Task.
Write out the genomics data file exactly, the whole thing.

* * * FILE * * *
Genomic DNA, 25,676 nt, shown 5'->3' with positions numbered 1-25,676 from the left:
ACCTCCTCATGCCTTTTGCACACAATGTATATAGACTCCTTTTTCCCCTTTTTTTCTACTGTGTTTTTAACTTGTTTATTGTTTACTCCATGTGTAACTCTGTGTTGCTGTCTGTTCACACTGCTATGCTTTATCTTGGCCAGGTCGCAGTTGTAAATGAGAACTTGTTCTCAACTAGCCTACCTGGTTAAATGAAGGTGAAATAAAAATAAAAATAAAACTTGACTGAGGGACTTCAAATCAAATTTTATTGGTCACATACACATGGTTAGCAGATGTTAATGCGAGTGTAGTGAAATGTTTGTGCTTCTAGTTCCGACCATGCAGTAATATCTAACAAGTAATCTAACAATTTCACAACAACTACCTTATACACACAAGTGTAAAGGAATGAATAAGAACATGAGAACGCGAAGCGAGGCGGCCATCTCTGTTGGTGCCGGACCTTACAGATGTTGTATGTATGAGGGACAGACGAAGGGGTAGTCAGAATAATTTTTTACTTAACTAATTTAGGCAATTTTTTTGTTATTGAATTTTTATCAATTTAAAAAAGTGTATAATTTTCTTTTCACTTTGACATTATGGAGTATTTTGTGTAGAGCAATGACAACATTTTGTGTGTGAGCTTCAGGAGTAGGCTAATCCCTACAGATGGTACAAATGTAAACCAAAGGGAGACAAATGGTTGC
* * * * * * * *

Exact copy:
Genomic DNA, 25,676 nt, shown 5'->3' with positions numbered 1-25,676 from the left:
ACCTCCTCATGCCTTTTGCACACAATGTATATAGACTCCTTTTTCCCCTTTTTTTCTACTGTGTTTTTAACTTGTTTATTGTTTACTCCATGTGTAACTCTGTGTTGCTGTCTGTTCACACTGCTATGCTTTATCTTGGCCAGGTCGCAGTTGTAAATGAGAACTTGTTCTCAACTAGCCTACCTGGTTAAATGAAGGTGAAATAAAAATAAAAATAAAACTTGACTGAGGGACTTCAAATCAAATTTTATTGGTCACATACACATGGTTAGCAGATGTTAATGCGAGTGTAGTGAAATGTTTGTGCTTCTAGTTCCGACCATGCAGTAATATCTAACAAGTAATCTAACAATTTCACAACAACTACCTTATACACACAAGTGTAAAGGAATGAATAAGAACATGAGAACGCGAAGCGAGGCGGCCATCTCTGTTGGTGCCGGACCTTACAGATGTTGTATGTATGAGGGACAGACGAAGGGGTAGTCAGAATAATTTTTTACTTAACTAATTTAGGCAATTTTTTTGTTATTGAATTTTTATCAATTTAAAAAAGTGTATAATTTTCTTTTCACTTTGACATTATGGAGTATTTTGTGTAGAGCAATGACAACATTTTGTGTGTGAGCTTCAGGAGTAGGCTAATCCCTACAGATGGTACAAATGTAAACCAAAGGGAGACAAATGGTTGC